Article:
*The small print says: “Donald, 7 years; Deborah, 5 years; Huldah, 3 years; Picture taken November 18, 1947.” The wife and mother remains anonymous -- as was typical of pastor’s wives. I expect this was meant to be a Christmas card. I see that the girls are wearing matching dresses and I suspect their mother made them. Huldah has hold of her mother’s blouse collar just above a silver pin that appears to depict a deer. There’s nothing on the back of the card.
This card was sent to me by Ruth Barton of Putney, VT., through the assistance of Cleone in Billings, in the spirit of returning a bit of vital history to the Methodist Blackfeet Mission.
The definitive history of this parish -- which was both a “parish” meaning a specific topographical area plus a “gathered congregation” meaning that anyone who felt they might fit in could join -- is “Mission among the Blackfeet” by Howard L. Harrod, a longtime faculty member at Vanderbilt University, now passed on.
Edgar B. Smith features largely in chapter ten, which begins:
“The decades between 1940 and 1960 were years of tension and occasional conflict in the Methodist church for the church in Browning was struggling to resolve its identity problem. Was it to be a middle-class white church with a minority of largely assimilated middle-class Indian members? Or was it to be an institution which included a broad segment of the Indian population, not simply as objects of charity but as full participants? Related to these institutional questions was the continuing problem of the minister’s role in Browning. Was he chiefly a minsiter to the town population, or was he primarily a mssionary to the Blackfeet? The forces which had maintained an equilibrium between Indians and whites through parallel programs was upset when the Presbyterian church was closed. This event marked the beginning of the decline of Indian participation and the increase of white domination of the church.”
When I came to Browning in 1961, I attended this Methodist church and sang in the choir. It was very much like the Presbyterian churches I’d attended in the Forties and Fifties and the place was full of people, quite active. The minister at that time was the Rev. Jim Bell -- his wife’s name was Mary -- and he was a sympathetic missionary. That is, he didn’t try to dissuade the Blackfeet from their old ways, but tried to fit the old ways into the Methodist ways. He was a light-handed sort of theologian, who did for Bob and I the formal counseling my mother’s Presbyterian church back in Portland required before we could be married in her church.
In 1942 the wife of the Rev. Allen Wilcox, a mission-focussed pastor, claimed that the Indians didn’t attend services because they wore moccasins and blankets, which embarrassed them. By 1988 when I served this congregation as an interim (I was technically Unitarian and probably listed as a lay-leader), membership had shrunk to a minimum and the mission consisted mostly of collecting and distributing clothing, both second-hand and excess from clothing stores, given as a tax write-off. But the problem of whether this was a free-standing church or a mission was still pressing on everyone.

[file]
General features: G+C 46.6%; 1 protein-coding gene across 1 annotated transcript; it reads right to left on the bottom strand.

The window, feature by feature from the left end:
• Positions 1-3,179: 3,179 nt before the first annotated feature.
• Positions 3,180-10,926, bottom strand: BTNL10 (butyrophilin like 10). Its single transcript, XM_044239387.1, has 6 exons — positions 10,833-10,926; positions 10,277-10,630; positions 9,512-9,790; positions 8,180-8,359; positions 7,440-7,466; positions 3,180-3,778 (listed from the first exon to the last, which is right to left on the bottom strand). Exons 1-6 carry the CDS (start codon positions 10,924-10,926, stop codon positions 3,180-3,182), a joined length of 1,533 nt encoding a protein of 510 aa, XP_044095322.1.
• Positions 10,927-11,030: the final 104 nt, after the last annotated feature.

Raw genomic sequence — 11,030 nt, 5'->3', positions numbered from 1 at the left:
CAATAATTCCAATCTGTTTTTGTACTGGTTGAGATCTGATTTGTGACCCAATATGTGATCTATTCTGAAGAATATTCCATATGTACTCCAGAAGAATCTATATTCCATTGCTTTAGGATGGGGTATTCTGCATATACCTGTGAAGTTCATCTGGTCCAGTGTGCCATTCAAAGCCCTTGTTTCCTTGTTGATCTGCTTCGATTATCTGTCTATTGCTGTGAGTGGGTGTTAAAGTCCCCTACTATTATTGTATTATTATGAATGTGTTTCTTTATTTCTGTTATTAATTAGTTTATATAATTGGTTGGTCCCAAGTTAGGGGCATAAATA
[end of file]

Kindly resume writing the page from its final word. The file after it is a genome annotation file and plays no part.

The Browning Presbyterian church had had somewhat the same split. The minister, Rev. James Gold, was sent from Pennsylvania as a missionary. He was prone to depression and it was thought that being in the “healthy” West would help him. Born and highly educated in Glasgow, he was a dedicated man who did his best, but his congregation on Sunday morning was local white “elite,” including my in-laws. His son was Douglas Gold, controversial superintendent of schools and author of “A Schoolmaster Among the Blackfeet.” His granddaughter, after a career as a special education teacher in North Carolina, lives here in Valier. When Dr. James Gold could no longer sustain his ministry, he was not replaced. He’s buried in Cut Bank. Since respectability in the WWII years and after was based on church attendance, the elite whites migrated to the Methodist church, bringing along their assets.
In 1945 oil was struck on the Blackfeet Reservation and, in anticipation of riches, the Methodist church proudly “bought out” the mission with $300. Rev. Stephen Smith, the minister, felt that 80% of the Indians were Catholic and that charity was not appreciated. Uproar ensued. One Board of Missions missive claims that $60,000 had been sent over the years for a MISSION. This minister left and the interim was Rev. George Ritchey. The Presbyterian windfall was used to build on a youth wing and to remodel the building as a whole. Oil revenue didn’t flow to the church.
The Rev Edgar Smith was the pastor of the Methodist Blackfeet Mission through the Fifties, the Golden Age of the congregation as a “gathered” and mostly white or mixed-blood group. When the BIA turned to Indian Preference for hiring and then even more when Red Power became so strong that many whites simply left, the group shrank drastically. Now membership is mostly mixed blood, often descended from the original white members.
Smith always had good memories and sometimes returned on vacations. I met him once in the early nineties. When they had been here, they still lived out on the “Methodist ranch” directly to the west of town. Mrs. Smith told me that they were very poor and that there were so many boxes of unsuitable shoes (high-heeled sandals, for instance) that she used to burn them in their wood stove. She said they generated a lot of welcome heat, but those years are always associated for her with the stink of burning leather.
Such small matters, postcards and smells, can return the reality of our past instead of locking us into matters of protocol and control, though historical analysis like “Mission Among the Blackfeet” can also break through stereotypes and unreasonable expectations. Though people often speak in simplistic terms of “us against them,” the reality is always far more complex.